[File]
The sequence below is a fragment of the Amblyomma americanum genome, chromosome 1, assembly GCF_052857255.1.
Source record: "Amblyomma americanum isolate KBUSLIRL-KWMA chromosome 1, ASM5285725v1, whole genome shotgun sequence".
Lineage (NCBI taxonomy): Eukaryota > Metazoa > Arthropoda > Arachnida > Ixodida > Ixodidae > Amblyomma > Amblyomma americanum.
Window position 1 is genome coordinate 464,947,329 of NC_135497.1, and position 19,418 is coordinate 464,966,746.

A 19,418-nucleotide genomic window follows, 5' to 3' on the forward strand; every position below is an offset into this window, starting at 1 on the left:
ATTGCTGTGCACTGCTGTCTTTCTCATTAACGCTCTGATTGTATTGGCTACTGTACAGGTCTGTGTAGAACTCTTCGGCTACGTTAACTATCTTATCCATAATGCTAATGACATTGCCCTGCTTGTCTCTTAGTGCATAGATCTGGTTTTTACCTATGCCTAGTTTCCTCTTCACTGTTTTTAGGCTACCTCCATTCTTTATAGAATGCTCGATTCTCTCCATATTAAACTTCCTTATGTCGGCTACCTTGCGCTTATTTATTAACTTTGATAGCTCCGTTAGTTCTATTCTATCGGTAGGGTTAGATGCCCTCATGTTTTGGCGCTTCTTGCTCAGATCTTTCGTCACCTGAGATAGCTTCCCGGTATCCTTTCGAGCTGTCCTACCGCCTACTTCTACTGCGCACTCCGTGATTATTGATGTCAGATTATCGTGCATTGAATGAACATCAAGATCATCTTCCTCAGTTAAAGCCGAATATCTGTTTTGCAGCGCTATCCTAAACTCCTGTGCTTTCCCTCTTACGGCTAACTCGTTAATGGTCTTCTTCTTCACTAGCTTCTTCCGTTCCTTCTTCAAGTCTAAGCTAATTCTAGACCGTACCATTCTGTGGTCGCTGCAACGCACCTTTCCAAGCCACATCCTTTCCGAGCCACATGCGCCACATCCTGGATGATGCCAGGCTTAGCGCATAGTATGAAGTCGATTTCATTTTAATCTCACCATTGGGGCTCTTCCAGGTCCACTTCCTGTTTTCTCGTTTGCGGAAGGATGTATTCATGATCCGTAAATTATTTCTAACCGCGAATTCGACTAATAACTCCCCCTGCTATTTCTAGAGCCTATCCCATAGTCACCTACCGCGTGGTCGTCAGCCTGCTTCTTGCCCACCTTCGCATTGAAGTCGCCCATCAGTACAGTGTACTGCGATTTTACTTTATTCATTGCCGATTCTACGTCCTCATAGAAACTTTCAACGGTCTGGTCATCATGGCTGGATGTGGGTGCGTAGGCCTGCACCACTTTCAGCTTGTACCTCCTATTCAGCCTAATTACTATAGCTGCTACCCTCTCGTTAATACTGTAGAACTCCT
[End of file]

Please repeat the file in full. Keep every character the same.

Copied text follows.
The sequence below is a fragment of the Amblyomma americanum genome, chromosome 1, assembly GCF_052857255.1.
Source record: "Amblyomma americanum isolate KBUSLIRL-KWMA chromosome 1, ASM5285725v1, whole genome shotgun sequence".
Lineage (NCBI taxonomy): Eukaryota > Metazoa > Arthropoda > Arachnida > Ixodida > Ixodidae > Amblyomma > Amblyomma americanum.
Window position 1 is genome coordinate 464,947,329 of NC_135497.1, and position 19,418 is coordinate 464,966,746.

A 19,418-nucleotide genomic window follows, 5' to 3' on the forward strand; every position below is an offset into this window, starting at 1 on the left:
ATTGCTGTGCACTGCTGTCTTTCTCATTAACGCTCTGATTGTATTGGCTACTGTACAGGTCTGTGTAGAACTCTTCGGCTACGTTAACTATCTTATCCATAATGCTAATGACATTGCCCTGCTTGTCTCTTAGTGCATAGATCTGGTTTTTACCTATGCCTAGTTTCCTCTTCACTGTTTTTAGGCTACCTCCATTCTTTATAGAATGCTCGATTCTCTCCATATTAAACTTCCTTATGTCGGCTACCTTGCGCTTATTTATTAACTTTGATAGCTCCGTTAGTTCTATTCTATCGGTAGGGTTAGATGCCCTCATGTTTTGGCGCTTCTTGCTCAGATCTTTCGTCACCTGAGATAGCTTCCCGGTATCCTTTCGAGCTGTCCTACCGCCTACTTCTACTGCGCACTCCGTGATTATTGATGTCAGATTATCGTGCATTGAATGAACATCAAGATCATCTTCCTCAGTTAAAGCCGAATATCTGTTTTGCAGCGCTATCCTAAACTCCTGTGCTTTCCCTCTTACGGCTAACTCGTTAATGGTCTTCTTCTTCACTAGCTTCTTCCGTTCCTTCTTCAAGTCTAAGCTAATTCTAGACCGTACCATTCTGTGGTCGCTGCAACGCACCTTTCCAAGCCACATCCTTTCCGAGCCACATGCGCCACATCCTGGATGATGCCAGGCTTAGCGCATAGTATGAAGTCGATTTCATTTTAATCTCACCATTGGGGCTCTTCCAGGTCCACTTCCTGTTTTCTCGTTTGCGGAAGGATGTATTCATGATCCGTAAATTATTTCTAACCGCGAATTCGACTAATAACTCCCCCTGCTATTTCTAGAGCCTATCCCATAGTCACCTACCGCGTGGTCGTCAGCCTGCTTCTTGCCCACCTTCGCATTGAAGTCGCCCATCAGTACAGTGTACTGCGATTTTACTTTATTCATTGCCGATTCTACGTCCTCATAGAAACTTTCAACGGTCTGGTCATCATGGCTGGATGTGGGTGCGTAGGCCTGCACCACTTTCAGCTTGTACCTCCTATTCAGCCTAATTACTATAGCTGCTACCCTCTCGTTAATACTGTAGAACTCCT